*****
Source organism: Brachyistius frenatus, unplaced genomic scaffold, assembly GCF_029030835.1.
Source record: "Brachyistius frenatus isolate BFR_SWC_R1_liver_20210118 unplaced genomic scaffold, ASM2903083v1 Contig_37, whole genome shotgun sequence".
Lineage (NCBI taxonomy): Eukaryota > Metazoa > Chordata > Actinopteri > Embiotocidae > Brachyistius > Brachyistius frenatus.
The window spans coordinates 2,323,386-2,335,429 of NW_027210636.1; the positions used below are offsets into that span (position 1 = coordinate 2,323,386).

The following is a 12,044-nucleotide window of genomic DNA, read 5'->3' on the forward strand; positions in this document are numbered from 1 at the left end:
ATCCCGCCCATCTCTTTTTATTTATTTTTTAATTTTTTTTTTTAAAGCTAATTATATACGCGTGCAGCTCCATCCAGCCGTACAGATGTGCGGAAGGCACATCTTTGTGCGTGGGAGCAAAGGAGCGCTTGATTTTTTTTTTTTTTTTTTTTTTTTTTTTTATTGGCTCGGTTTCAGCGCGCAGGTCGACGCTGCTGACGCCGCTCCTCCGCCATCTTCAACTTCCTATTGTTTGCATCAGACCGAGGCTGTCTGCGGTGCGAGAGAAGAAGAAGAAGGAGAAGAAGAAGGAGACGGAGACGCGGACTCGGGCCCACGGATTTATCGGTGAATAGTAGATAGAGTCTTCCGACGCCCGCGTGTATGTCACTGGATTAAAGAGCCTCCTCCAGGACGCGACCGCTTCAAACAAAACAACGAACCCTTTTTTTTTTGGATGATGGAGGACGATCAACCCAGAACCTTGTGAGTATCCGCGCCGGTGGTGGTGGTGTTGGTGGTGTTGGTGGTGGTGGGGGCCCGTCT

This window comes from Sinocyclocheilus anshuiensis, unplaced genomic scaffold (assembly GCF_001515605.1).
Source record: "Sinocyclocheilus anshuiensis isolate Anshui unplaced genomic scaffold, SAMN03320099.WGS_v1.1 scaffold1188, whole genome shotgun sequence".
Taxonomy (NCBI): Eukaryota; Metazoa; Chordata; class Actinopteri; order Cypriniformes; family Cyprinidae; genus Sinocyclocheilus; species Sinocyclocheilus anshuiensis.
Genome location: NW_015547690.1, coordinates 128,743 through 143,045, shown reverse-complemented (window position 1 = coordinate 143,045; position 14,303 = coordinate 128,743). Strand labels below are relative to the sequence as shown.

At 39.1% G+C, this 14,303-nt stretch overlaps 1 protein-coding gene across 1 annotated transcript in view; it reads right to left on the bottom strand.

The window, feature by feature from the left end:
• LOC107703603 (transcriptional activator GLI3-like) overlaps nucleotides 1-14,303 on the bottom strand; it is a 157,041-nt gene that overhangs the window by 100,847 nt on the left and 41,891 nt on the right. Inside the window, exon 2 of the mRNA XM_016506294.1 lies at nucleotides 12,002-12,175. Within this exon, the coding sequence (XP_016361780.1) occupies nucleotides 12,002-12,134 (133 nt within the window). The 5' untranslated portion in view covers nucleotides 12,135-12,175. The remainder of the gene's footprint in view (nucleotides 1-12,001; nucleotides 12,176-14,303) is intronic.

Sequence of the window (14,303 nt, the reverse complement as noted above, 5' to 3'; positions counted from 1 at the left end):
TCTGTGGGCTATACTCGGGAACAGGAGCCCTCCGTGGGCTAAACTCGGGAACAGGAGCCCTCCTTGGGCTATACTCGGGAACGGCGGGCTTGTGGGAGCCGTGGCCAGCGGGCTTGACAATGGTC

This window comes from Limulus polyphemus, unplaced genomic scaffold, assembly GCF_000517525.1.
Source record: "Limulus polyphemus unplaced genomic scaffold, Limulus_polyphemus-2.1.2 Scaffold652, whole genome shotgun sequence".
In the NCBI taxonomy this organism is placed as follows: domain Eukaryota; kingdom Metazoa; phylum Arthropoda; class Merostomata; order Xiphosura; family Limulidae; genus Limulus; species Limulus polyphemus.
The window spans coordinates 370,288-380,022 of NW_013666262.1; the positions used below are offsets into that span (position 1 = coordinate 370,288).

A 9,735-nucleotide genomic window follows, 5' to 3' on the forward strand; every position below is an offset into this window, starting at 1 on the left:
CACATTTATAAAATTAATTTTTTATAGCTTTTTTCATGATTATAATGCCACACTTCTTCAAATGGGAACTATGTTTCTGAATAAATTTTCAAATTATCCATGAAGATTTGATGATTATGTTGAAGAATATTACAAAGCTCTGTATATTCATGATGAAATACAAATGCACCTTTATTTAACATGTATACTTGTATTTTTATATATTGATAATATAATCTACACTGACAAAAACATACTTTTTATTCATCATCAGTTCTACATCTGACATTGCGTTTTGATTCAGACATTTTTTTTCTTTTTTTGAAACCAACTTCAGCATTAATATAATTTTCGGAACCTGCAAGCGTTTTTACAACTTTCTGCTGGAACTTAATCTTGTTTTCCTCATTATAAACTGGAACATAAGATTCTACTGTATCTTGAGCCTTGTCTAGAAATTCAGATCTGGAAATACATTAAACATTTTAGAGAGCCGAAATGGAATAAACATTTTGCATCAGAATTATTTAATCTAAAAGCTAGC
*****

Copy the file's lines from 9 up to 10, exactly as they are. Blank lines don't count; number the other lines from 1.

Taxonomy (NCBI): Eukaryota; Metazoa; Chordata; class Actinopteri; order Cypriniformes; family Cyprinidae; genus Sinocyclocheilus; species Sinocyclocheilus anshuiensis.
Genome location: NW_015547690.1, coordinates 128,743 through 143,045, shown reverse-complemented (window position 1 = coordinate 143,045; position 14,303 = coordinate 128,743). Strand labels below are relative to the sequence as shown.